Utility Week

UTILITY Week 4th September 2015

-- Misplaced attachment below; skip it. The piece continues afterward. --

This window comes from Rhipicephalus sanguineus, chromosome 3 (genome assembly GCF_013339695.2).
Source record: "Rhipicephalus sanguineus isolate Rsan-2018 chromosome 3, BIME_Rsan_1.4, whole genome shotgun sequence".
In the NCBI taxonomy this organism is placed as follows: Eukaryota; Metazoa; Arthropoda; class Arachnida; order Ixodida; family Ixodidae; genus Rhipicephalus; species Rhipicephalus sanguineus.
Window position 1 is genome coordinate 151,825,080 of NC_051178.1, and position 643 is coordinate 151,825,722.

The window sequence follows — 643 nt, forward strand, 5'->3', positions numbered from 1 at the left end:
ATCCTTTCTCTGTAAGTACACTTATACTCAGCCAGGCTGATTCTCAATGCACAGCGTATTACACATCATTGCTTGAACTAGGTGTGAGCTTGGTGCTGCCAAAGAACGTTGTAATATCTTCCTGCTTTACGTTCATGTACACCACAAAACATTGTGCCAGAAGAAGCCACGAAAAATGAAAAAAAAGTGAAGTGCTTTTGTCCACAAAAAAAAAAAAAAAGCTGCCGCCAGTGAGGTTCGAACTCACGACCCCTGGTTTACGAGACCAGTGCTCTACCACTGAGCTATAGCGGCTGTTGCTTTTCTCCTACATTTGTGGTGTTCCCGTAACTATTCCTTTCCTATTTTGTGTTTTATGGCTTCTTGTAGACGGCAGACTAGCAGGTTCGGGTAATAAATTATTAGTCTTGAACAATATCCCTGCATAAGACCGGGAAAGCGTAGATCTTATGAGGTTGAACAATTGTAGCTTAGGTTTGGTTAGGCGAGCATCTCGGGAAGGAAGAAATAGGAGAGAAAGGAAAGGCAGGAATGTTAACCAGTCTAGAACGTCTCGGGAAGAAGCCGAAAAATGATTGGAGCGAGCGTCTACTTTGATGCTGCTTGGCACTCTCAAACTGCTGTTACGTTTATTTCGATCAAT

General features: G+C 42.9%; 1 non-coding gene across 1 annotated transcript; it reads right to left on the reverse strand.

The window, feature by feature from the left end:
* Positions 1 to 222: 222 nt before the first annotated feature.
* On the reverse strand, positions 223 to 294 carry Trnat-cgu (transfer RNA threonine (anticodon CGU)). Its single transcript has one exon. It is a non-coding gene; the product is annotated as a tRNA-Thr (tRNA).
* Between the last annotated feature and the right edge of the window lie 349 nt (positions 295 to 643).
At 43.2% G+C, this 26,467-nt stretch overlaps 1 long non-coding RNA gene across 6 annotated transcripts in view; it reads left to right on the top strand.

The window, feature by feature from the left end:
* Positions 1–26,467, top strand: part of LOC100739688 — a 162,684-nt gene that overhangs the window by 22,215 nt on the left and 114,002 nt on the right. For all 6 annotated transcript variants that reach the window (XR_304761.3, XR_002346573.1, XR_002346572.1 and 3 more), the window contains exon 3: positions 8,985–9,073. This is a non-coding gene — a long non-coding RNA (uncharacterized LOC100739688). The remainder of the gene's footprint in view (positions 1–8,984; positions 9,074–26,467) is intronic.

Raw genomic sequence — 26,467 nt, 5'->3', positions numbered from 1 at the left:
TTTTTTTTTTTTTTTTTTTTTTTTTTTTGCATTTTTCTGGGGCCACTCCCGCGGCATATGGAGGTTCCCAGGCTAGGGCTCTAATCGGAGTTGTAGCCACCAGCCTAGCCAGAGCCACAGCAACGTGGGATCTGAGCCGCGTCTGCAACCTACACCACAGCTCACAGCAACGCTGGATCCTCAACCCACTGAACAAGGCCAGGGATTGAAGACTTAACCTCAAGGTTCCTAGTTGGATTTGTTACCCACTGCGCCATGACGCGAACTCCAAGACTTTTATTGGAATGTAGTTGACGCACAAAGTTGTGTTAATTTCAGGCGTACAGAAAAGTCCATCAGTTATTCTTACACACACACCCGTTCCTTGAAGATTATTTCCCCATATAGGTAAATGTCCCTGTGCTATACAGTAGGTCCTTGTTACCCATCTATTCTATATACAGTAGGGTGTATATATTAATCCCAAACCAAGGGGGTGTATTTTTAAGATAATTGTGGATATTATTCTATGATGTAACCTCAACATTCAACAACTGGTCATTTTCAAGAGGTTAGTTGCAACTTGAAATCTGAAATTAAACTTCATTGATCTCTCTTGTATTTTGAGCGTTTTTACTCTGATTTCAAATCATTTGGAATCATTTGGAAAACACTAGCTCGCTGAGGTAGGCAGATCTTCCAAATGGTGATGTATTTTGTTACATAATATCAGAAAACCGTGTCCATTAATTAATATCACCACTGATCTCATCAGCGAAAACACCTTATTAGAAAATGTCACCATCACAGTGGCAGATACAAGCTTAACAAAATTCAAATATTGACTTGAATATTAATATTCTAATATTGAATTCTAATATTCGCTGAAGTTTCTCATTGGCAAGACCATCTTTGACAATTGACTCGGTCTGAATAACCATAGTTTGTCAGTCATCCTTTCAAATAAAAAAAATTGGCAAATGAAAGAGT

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4 | 4TH - 10TH SEPTEMBER 2015 | UTILITY WEEK National media Suppliers' H1 woes Npower's German parent company RWE revealed the domestic energy supplier's profits have plummeted 65 per cent in the first half of this year due to continuing customer service and billing issues, while fellow German energy giant Eon also revealed slashed profits due to falling generation earnings. £38m Npower profits in H1 2015, down from £109 million in the previous H1 300,000 domestic customers switched away from the supplier €4.27bn Overall profits for Eon in H1 2015, a drop of 13 per cent -29% Earnings from generation fell to €839 million for Eon Eni discovers huge gas field off Egyptian coast Italian energy group Eni says it has found one of the world's largest natural gas fields off Egypt's coast. The company said the area was 1,450m beneath the surface, covered 100 sq km, and could hold as much as 30 trillion cubic feet of gas, or 5.5 billion barrels of oil equivalent. Eni said the Zohr field "could become one of the world's largest natural-gas finds" and help meet Egypt's gas needs for decades. BBC News, 30 August Belfast fracking 'could contaminate water' There are fears that a reservoir that supplies water to Belfast's restaurants, hospitals, schools, of- fices and households could become contaminated due to nearby drilling for oil and gas. For more than a year the Stop The Drill campaign has tried to highlight the problems associated with an exploratory drill, located just 380m uphill from Woodburn Reservoir, near Carrickfergus, being undertaken by Infrastrata. Permission for the drill was granted on the site, which is leased from NI Water, to the oil exploration company without consultation, according to the campaigners. The controversy was due to be debated by Belfast councillors at City Hall on 1 September. Belfast Telegraph, 31 August Energy official pleads guilty over bribes A Russian nuclear energy official has pleaded guilty to conspiracy to commit money laundering for arranging more than $2 million in bribes to help US companies do business with the Russian state- owned nuclear energy corporation. Vadim Mikerin of Maryland will be sentenced on 8 December. The Wall Street Journal, 31 August STORY BY NUMBERS U nited Utilities (UU) faces a reported £15 million hit because of rising cus- tomer compensation costs as its battle against the cryptosporid- ium parasite finally appears to be coming to an end. More than 300,000 custom- ers across Lancashire have faced up to a month under boil water restrictions aer the company found traces of the parasite at its Franklaw water treatment works in Preston on 6 August. As a result of the disruption caused, the Drinking Water Inspectorate is now carrying out a criminal investigation into the contamination. Public Health England said there had been no confirmed cases of sickness linked to the water supply at this stage. The company is also fac- ing "a colossal compensation bill", although it has reassured customers it would not offset this cost by pushing water bills higher. Analysts at RBC Capital have estimated that UU could face a hit of around £15 million as compensation claims from resi- dents and businesses mount. The estimate is based on a previous case in Bolton where consumers had to boil their drinking water for five days and UU was forced to pay out £15 per house to cover the cost. Business customers, such as cafes and restaurants, which have suffered loss of earnings as a result of the restrictions, have been invited by UU to write to the company, providing evidence of the financial impact they have suffered, and appro- priate compensation would be worked out on a case-by-case basis. At the start of the week, half of the area affected had seen the restrictions lied and UU told Utility Week it expected "the majority" of customers to be receiving a normal service by the weekend. MB UU faces £15 million bill for crypto compensation Seven days... "It's going to put the brakes on innovation in the battery storage market" Good Energy chief executive Juliet Davenport on the impact of the government's proposed FIT cuts

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